Commercial Contracts: When A Clause Means What It Says

Commercial Contracts: When A Clause Means What It Says

Limitation and exclusion clauses in commercial contracts regularly lead to disputes between the parties.  Any guidance from the court on how these are to be interpreted is always welcome by commercial lawyers, who can then better advise their clients.

 

 

The expert commercial litigation lawyers at Bahamas law firm ParrisWhittaker are highly experienced in advising and representing businesses on the terms and conditions of their commercial contracts.

In a recent case, the UK’s High Court gave an important ruling1 on the meaning and construction of limitation and exclusion clauses, and when they covered liabilities advanced by claimants.  An engineering firm was appointed by a consortium of developers to provide professional services.

The contract contained a clause stating that liability for any claim in relation to asbestos was excluded, and included a limitation of aggregate liability for pollution and contamination to £5m. The consortium took action against the engineering firm for damages for alleged breach of contract and negligence for failing to warn the consortium of its discovery of asbestos. The firm relied on the above limitation clause in the contract.

The court ruled that the limitations and exclusions were clear in their meaning and protected the consultant from liability.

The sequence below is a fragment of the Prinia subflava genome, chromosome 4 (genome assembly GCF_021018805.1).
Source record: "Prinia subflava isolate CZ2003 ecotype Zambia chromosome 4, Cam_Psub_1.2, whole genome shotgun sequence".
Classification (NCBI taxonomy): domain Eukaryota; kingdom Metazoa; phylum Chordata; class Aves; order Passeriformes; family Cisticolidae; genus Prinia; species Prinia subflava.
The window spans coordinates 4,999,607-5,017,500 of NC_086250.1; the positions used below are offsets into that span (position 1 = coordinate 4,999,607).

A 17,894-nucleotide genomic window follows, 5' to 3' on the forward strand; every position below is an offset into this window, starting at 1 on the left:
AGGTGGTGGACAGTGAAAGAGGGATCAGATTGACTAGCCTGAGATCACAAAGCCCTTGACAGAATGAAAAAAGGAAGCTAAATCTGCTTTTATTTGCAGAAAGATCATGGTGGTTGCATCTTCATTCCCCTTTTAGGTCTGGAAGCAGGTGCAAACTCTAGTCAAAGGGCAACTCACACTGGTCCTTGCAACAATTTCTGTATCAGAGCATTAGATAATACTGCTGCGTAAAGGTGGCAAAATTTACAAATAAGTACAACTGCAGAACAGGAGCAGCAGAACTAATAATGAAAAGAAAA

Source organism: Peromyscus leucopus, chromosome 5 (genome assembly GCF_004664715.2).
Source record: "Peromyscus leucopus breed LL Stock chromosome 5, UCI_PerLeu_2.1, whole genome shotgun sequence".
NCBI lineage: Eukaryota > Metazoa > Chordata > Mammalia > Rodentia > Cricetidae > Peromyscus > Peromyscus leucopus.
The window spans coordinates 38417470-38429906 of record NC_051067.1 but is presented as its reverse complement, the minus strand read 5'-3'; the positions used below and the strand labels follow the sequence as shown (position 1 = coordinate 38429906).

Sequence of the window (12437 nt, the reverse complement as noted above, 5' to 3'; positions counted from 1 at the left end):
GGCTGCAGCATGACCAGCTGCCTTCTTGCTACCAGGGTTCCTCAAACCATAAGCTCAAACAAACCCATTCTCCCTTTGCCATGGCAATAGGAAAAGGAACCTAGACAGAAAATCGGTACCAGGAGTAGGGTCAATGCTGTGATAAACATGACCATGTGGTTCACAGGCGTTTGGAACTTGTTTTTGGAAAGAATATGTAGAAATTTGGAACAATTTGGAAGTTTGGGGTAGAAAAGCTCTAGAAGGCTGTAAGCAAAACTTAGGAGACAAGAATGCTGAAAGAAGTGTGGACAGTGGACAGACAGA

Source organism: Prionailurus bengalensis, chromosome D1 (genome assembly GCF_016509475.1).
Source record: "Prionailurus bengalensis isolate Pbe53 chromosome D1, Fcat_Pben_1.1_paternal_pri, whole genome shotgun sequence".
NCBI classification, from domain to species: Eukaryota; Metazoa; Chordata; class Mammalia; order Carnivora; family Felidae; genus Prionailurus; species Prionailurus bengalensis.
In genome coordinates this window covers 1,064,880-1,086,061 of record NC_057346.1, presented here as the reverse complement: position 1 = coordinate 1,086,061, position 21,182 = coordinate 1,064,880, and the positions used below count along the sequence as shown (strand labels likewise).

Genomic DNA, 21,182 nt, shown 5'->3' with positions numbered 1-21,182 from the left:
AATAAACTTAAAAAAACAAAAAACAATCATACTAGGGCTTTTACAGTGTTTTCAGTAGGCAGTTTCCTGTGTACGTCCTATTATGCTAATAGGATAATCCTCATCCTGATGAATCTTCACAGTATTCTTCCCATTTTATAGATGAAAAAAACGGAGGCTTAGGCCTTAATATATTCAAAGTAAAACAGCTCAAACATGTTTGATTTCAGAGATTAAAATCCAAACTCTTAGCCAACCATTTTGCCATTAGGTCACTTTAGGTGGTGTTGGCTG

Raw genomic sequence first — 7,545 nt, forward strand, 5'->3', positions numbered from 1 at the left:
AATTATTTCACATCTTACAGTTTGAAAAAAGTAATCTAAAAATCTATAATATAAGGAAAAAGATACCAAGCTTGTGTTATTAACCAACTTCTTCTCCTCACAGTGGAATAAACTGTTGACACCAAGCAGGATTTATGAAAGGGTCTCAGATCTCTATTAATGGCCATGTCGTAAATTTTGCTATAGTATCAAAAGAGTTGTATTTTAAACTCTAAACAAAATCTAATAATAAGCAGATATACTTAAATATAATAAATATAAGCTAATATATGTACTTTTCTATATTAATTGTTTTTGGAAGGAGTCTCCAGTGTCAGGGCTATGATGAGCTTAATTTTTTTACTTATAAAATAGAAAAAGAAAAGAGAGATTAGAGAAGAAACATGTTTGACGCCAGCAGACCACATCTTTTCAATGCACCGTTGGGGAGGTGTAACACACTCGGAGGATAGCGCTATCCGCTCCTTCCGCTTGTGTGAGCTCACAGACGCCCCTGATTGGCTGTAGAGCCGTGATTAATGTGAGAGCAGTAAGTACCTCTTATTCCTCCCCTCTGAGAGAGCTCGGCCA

The judge noted the increasing recognition that parties to commercial contracts should be free to apportion and allocate risks and obligations as they see fit. Exclusion and limitation clauses are subject to the same rules of construction as any other provision.  The court’s task is to identify the intentions of the parties, by looking at what a reasonable person with all the background knowledge which would have been reasonably available to them would have understood the parties to have meant.

What does this mean?

Exclusion and limitation clauses must be negotiated carefully.  Once the contract is executed, such clauses will be taken at face value (absent other factors that suggest they shouldn’t be). They will be interpreted on a straightforward, plain reading of its wording.

How can we help?

The commercial litigation lawyers at Bahamas law firm Parris Whittaker have years of experience advising commercial organisations on their commercial contracts. We can assist you in ensuring draft contracts terms fully and effectively protect your interests, including in light of potential future disputes concerning exclusion and limitation clauses. Contact us straightaway for urgent, strategic advice.

1 Persimmon Homes Ltd & Ors v Ove Arup & Partners  Ltd & Anor [2015]  EWHC  3573